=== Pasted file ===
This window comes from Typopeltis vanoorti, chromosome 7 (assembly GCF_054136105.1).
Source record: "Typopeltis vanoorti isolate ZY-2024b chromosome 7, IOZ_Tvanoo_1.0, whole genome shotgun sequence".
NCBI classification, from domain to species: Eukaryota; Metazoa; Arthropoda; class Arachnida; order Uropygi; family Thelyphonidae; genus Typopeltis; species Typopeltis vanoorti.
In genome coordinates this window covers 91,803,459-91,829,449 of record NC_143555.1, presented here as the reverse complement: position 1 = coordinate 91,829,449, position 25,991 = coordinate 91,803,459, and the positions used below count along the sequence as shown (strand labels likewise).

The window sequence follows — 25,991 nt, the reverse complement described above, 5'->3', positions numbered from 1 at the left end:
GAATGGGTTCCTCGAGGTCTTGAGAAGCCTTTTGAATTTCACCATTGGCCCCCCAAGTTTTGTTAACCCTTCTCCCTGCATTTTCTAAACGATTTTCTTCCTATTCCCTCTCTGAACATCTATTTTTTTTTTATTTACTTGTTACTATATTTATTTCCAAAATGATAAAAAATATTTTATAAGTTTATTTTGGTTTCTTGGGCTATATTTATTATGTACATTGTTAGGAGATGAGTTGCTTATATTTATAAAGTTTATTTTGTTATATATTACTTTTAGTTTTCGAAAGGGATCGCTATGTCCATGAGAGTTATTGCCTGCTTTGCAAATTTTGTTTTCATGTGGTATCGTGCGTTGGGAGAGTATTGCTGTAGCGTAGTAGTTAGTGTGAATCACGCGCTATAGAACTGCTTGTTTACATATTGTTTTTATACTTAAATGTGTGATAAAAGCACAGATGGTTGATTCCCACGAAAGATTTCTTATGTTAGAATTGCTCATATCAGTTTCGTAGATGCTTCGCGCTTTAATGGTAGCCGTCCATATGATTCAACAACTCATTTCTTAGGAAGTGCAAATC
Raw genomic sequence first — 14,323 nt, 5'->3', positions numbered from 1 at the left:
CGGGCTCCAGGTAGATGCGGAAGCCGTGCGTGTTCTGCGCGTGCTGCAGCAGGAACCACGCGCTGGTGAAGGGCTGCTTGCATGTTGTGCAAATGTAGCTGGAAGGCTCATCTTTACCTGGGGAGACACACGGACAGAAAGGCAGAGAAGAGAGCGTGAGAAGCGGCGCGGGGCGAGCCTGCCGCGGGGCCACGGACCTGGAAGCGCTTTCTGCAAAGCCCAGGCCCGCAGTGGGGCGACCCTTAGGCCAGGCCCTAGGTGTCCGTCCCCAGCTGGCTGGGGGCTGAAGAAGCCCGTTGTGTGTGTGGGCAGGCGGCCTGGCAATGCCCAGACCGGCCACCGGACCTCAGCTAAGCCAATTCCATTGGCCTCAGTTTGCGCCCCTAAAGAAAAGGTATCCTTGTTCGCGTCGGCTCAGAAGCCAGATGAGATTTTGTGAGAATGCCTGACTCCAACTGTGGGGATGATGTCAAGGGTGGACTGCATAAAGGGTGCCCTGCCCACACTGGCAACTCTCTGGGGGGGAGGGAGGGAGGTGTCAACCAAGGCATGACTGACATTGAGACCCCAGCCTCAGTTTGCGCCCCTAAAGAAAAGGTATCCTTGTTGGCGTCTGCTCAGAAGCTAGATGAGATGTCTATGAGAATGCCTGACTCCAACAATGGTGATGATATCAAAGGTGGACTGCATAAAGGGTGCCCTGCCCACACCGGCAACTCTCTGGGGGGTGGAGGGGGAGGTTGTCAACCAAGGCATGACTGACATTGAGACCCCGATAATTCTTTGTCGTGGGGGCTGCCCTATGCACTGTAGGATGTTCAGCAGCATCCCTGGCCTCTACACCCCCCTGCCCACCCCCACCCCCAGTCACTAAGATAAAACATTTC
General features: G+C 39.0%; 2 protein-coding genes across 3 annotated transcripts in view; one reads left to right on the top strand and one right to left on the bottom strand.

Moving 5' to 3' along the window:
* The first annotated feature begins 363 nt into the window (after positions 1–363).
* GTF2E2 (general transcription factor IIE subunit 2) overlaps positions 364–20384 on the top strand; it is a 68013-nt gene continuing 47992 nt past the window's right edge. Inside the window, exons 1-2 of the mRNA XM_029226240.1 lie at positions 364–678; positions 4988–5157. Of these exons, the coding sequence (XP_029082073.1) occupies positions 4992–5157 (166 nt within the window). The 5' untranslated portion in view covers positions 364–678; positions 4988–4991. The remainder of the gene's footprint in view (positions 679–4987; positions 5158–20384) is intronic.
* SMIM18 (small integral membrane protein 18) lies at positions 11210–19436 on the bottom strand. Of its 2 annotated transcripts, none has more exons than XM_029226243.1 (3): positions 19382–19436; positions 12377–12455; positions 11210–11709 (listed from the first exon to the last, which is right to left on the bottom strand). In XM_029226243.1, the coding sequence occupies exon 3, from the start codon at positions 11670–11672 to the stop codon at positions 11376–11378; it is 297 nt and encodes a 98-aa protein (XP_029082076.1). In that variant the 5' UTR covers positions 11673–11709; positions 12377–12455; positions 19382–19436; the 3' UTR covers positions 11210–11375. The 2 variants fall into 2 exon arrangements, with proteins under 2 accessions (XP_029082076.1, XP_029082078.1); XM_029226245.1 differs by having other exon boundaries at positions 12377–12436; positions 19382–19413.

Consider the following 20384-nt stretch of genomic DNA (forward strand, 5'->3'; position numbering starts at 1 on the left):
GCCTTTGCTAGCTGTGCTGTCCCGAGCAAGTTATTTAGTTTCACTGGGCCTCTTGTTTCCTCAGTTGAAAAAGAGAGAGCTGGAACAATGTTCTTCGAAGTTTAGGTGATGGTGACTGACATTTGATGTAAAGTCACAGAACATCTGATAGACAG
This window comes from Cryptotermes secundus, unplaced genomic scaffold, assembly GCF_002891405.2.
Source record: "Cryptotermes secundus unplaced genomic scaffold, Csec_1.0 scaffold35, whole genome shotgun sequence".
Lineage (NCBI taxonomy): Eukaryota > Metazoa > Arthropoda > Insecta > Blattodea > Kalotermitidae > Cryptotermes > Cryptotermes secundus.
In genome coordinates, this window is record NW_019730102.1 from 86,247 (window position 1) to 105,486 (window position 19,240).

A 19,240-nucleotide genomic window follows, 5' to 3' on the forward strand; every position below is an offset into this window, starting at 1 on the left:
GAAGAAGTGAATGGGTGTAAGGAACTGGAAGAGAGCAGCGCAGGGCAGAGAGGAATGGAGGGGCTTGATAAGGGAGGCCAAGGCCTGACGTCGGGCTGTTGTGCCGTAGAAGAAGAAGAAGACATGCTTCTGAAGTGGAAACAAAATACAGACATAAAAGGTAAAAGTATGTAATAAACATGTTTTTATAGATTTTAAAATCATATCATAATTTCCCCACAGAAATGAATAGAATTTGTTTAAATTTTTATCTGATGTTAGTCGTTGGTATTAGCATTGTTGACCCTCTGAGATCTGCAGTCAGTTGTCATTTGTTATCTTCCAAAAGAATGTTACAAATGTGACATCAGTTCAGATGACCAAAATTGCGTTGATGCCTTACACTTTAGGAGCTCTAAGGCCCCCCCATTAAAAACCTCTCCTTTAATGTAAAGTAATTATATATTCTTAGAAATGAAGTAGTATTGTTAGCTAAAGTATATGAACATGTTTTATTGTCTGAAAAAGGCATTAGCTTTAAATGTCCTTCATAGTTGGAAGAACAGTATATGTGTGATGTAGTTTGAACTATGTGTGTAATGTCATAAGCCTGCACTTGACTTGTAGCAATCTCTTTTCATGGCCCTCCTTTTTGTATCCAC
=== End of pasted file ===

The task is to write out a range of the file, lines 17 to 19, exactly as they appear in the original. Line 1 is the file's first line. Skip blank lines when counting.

Source record: "Cryptotermes secundus unplaced genomic scaffold, Csec_1.0 scaffold35, whole genome shotgun sequence".
Lineage (NCBI taxonomy): Eukaryota > Metazoa > Arthropoda > Insecta > Blattodea > Kalotermitidae > Cryptotermes > Cryptotermes secundus.
In genome coordinates, this window is record NW_019730102.1 from 86,247 (window position 1) to 105,486 (window position 19,240).